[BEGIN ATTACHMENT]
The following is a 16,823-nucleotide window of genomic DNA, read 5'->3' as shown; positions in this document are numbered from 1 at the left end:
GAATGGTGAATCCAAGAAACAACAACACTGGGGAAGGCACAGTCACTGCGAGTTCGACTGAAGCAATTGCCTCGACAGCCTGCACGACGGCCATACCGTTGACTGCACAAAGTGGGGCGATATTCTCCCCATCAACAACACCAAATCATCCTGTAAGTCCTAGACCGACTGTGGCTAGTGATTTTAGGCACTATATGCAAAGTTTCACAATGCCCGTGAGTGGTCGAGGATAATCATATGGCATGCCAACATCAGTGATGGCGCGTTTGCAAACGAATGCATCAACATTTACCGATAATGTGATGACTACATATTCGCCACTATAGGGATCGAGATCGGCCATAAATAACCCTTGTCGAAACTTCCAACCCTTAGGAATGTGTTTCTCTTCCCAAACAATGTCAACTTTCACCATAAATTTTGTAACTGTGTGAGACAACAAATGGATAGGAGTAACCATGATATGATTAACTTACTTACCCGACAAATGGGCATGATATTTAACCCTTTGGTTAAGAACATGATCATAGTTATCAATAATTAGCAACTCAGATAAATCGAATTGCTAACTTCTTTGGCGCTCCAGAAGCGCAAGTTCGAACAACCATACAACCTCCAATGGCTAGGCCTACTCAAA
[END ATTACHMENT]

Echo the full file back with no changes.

The following is a 16,823-nucleotide window of genomic DNA, read 5'->3' as shown; positions in this document are numbered from 1 at the left end:
GAATGGTGAATCCAAGAAACAACAACACTGGGGAAGGCACAGTCACTGCGAGTTCGACTGAAGCAATTGCCTCGACAGCCTGCACGACGGCCATACCGTTGACTGCACAAAGTGGGGCGATATTCTCCCCATCAACAACACCAAATCATCCTGTAAGTCCTAGACCGACTGTGGCTAGTGATTTTAGGCACTATATGCAAAGTTTCACAATGCCCGTGAGTGGTCGAGGATAATCATATGGCATGCCAACATCAGTGATGGCGCGTTTGCAAACGAATGCATCAACATTTACCGATAATGTGATGACTACATATTCGCCACTATAGGGATCGAGATCGGCCATAAATAACCCTTGTCGAAACTTCCAACCCTTAGGAATGTGTTTCTCTTCCCAAACAATGTCAACTTTCACCATAAATTTTGTAACTGTGTGAGACAACAAATGGATAGGAGTAACCATGATATGATTAACTTACTTACCCGACAAATGGGCATGATATTTAACCCTTTGGTTAAGAACATGATCATAGTTATCAATAATTAGCAACTCAGATAAATCGAATTGCTAACTTCTTTGGCGCTCCAGAAGCGCAAGTTCGAACAACCATACAACCTCCAATGGCTAGGCCTACTCAAA